3. Doing an in store demo at Sound Advice in Florida with the D-Box motion controller system, and "feeling" as though I was riding the horse that I was seeing on the screen, or as though I was driving the race car as it hit the apex of the corner and started pulling some serious G's. "I need to add motion to my audio and video!"

4. Seeing BluRay done "right" for the first time and wondering how what I was watching could possibly have been the same movie I'd watched a dozen times or more on DVD. "Time for a PS3. I'll enjoy movies even more now!"

5. Doing the SVS demo and knowing immediately that all of those great things I had read about the Smyth system and technology were more true than I could have imagined! Need to get one of these as soon as they're available, program it to replicate my MBL system, and use it with any/all headphone and amp combinations to make them markedly more realistic to the point that I'll no longer consider headphone listening to be a compromise for speaker listening! "How much? It doesn't matter. Sign me up!"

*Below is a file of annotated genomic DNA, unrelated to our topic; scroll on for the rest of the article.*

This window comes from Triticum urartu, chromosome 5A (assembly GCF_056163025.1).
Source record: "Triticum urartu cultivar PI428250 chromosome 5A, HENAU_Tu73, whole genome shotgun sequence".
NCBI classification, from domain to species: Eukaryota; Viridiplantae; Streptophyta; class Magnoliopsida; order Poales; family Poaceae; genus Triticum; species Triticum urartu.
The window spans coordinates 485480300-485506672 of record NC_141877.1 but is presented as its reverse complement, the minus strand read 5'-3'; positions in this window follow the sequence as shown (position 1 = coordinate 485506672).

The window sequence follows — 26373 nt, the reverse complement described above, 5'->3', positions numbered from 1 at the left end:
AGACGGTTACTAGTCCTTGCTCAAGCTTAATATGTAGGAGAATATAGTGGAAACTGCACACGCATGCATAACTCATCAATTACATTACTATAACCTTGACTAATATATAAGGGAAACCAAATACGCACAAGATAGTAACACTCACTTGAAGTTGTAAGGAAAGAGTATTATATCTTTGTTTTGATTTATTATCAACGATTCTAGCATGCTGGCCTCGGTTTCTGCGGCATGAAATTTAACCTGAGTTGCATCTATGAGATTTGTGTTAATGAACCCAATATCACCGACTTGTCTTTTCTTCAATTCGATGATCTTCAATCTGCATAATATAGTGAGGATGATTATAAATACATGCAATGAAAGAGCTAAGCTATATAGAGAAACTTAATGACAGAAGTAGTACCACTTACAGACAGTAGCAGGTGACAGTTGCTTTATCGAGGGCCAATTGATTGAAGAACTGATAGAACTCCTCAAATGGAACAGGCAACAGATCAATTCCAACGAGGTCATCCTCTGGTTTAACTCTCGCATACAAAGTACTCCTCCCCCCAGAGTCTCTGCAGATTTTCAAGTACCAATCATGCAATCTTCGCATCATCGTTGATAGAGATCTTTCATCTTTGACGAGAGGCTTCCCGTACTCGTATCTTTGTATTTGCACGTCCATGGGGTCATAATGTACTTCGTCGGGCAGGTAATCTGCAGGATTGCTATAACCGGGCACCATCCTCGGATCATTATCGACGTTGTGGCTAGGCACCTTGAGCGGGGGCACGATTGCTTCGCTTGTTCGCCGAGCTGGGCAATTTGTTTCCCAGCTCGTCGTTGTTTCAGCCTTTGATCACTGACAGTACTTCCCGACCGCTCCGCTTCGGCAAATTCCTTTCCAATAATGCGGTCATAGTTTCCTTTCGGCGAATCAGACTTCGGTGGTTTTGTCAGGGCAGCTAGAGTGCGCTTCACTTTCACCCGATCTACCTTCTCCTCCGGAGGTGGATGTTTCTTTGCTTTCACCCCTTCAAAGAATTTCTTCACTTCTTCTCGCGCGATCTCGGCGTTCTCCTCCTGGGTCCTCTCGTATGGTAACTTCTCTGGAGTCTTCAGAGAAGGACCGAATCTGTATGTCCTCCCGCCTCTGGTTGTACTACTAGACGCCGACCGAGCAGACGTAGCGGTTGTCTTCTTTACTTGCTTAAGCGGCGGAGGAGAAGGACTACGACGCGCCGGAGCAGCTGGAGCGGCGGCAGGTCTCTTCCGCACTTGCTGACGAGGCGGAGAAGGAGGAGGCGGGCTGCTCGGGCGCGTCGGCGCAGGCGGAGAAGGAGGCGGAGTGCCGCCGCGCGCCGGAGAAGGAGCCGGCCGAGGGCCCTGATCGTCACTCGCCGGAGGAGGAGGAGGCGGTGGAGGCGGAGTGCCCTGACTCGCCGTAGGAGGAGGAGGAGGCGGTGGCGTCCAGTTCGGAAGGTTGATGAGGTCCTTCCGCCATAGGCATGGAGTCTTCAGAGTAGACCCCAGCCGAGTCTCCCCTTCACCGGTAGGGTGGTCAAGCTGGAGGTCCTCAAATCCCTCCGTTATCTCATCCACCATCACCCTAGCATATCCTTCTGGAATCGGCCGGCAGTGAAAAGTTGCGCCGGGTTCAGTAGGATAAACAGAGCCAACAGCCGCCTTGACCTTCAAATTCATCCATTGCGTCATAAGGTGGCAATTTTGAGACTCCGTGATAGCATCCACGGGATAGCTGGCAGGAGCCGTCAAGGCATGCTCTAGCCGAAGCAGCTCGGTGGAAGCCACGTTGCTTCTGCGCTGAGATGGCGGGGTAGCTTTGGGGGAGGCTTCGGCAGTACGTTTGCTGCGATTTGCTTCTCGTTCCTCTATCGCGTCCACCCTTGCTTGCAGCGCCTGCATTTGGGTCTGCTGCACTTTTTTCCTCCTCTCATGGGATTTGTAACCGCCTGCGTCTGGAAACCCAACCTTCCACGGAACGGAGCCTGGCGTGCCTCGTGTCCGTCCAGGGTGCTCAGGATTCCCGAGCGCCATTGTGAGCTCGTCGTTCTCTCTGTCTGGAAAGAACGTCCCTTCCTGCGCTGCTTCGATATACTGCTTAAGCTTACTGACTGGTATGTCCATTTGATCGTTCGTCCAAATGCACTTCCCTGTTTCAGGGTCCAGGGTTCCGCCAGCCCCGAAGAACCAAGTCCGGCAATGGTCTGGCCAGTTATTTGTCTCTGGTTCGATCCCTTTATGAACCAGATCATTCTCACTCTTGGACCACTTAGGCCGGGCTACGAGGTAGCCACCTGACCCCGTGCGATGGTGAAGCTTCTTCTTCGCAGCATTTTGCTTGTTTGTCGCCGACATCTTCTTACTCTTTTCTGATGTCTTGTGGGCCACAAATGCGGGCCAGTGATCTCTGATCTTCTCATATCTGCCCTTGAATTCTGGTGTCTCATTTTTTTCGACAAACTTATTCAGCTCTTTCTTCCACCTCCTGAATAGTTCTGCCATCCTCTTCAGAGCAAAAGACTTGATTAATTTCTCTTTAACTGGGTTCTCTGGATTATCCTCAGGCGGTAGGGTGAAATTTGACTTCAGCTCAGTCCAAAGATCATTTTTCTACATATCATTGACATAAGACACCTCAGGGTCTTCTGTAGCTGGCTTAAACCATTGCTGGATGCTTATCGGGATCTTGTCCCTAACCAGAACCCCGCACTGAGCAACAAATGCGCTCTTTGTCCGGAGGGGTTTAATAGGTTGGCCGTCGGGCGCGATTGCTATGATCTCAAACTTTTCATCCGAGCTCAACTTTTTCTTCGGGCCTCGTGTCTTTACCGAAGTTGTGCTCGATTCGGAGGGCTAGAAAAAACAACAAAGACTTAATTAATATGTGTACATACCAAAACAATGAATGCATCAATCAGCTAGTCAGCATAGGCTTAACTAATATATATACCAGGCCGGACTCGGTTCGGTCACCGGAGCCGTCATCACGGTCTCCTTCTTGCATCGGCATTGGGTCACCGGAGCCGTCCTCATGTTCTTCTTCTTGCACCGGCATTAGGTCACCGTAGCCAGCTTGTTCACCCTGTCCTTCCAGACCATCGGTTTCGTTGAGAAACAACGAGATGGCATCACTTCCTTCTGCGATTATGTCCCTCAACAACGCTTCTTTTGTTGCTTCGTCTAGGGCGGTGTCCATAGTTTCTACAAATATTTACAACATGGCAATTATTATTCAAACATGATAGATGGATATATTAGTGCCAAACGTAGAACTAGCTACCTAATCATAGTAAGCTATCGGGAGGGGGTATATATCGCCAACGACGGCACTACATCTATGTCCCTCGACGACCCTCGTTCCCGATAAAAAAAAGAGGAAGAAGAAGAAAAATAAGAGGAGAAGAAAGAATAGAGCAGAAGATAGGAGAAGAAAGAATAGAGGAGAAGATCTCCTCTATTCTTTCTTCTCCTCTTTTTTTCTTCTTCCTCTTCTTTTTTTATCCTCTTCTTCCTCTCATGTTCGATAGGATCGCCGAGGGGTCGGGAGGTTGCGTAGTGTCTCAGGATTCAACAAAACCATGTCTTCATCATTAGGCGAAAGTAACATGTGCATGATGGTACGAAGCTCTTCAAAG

That list doesn't even count my vinyl rediscovery! The difference between listening to a "Smyth'ed" headphone system as opposed to a non-Smyth'ed headphone system is much more significant than the difference between the analog versus digital front end representation of your favorite albums. The Raalizer adds that same sense of warmth, palpability and dimensionality to your favorite music as does vinyl, but to an even greater degree than do the smooth grooves of a flawlessly executed 200 gram remastering job of an otherwise botched and overly compressed mid-80's digitized blunder of a recording. It makes the listening experience so qualitatively different that you cannot even begin to quantify its effect. It makes no sense to do so. You simply know that you're finally hearing what sounds "right" to your ears.